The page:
Forget presentations, handshakes and power suits: Workers looking to make the biggest impact in a business meeting should instead focus on using a very specific set of words.
New research has found that workers who used the words "yeah," "give," "start," "meeting" and "discuss" ended up with more accepted proposals in meetings.
In the study, Cynthia Rudin a professor in the Massachusetts Institute of Technology's Sloan School of Management and MIT student Been Kim examined data from meetings and the impact of certain words during those meetings. The research is particularly important considering that 11 million meetings take place every day, Rudin and Kim said.
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"The study of meetings is important, yet challenging, because it requires an understanding of many social signals and complex interpersonal dynamics," said Rudin. "While there has been a lot of academic work done on meetings, our research is unique in that it is one of the first studies to use a data-driven approach to meeting analysis. There are many published lists of persuasive words, but they weren’t created from a data-driven perspective. We wanted to prove which words are more persuasive using predictive modeling and hypothesis tests."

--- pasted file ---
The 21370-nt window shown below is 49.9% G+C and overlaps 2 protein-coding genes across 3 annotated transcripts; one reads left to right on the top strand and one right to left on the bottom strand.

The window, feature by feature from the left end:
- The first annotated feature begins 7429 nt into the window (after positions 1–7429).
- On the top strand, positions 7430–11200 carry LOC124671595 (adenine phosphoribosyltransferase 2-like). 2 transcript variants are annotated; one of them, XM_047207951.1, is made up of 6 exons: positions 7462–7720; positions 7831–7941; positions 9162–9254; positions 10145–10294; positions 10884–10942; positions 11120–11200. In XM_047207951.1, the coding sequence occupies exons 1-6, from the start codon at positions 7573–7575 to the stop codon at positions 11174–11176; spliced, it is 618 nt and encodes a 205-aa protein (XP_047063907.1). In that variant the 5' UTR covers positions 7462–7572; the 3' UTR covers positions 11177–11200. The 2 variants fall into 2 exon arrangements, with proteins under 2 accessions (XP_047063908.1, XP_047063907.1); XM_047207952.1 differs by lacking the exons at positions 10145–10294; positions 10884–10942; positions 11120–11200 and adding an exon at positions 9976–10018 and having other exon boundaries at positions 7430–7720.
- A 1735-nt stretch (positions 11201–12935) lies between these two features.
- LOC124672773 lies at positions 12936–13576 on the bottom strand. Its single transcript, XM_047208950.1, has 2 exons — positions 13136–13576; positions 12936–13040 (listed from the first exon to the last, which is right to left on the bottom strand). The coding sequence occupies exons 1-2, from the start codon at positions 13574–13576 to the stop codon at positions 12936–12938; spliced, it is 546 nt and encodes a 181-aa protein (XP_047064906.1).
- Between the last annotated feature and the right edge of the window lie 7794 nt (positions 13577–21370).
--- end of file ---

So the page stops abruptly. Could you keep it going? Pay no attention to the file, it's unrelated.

The specific words were found to be persuasive for a number of reasons. For example, the word "yeah" is believed to show acceptance and agreement of a point of view.
Moreover, "The word 'meeting' is used in suggestions about what not to discuss," said Rudin. "For instance, someone might say, 'Maybe this is something for the next meeting,' as a way of gently moving the topic onward without causing offense. That suggestion was almost always accepted."
The researchers also found that workers must be particularly careful about paying compliments at a meeting, because compliments that follow negative assessments are seen as disingenuous.
"This is a bit counterintuitive because it would seem natural to compliment someone to make up for something negative you said about their idea," said Rudin. "However, that almost never happens."
Additionally, the researchers provided insight into the decision-making process of meetings by looking at words that signal a decision is imminent. Rudin and Kim said that when workers give suggestions, information, acceptances, rejections or information requests, a decision is expected.
"This would be useful when listening to a previously recorded meeting and you want to fast-forward to the key decision," Rudin said. "Or, it might help managers be more efficient if they could be automatically alerted to join a meeting when a decision is about to be made."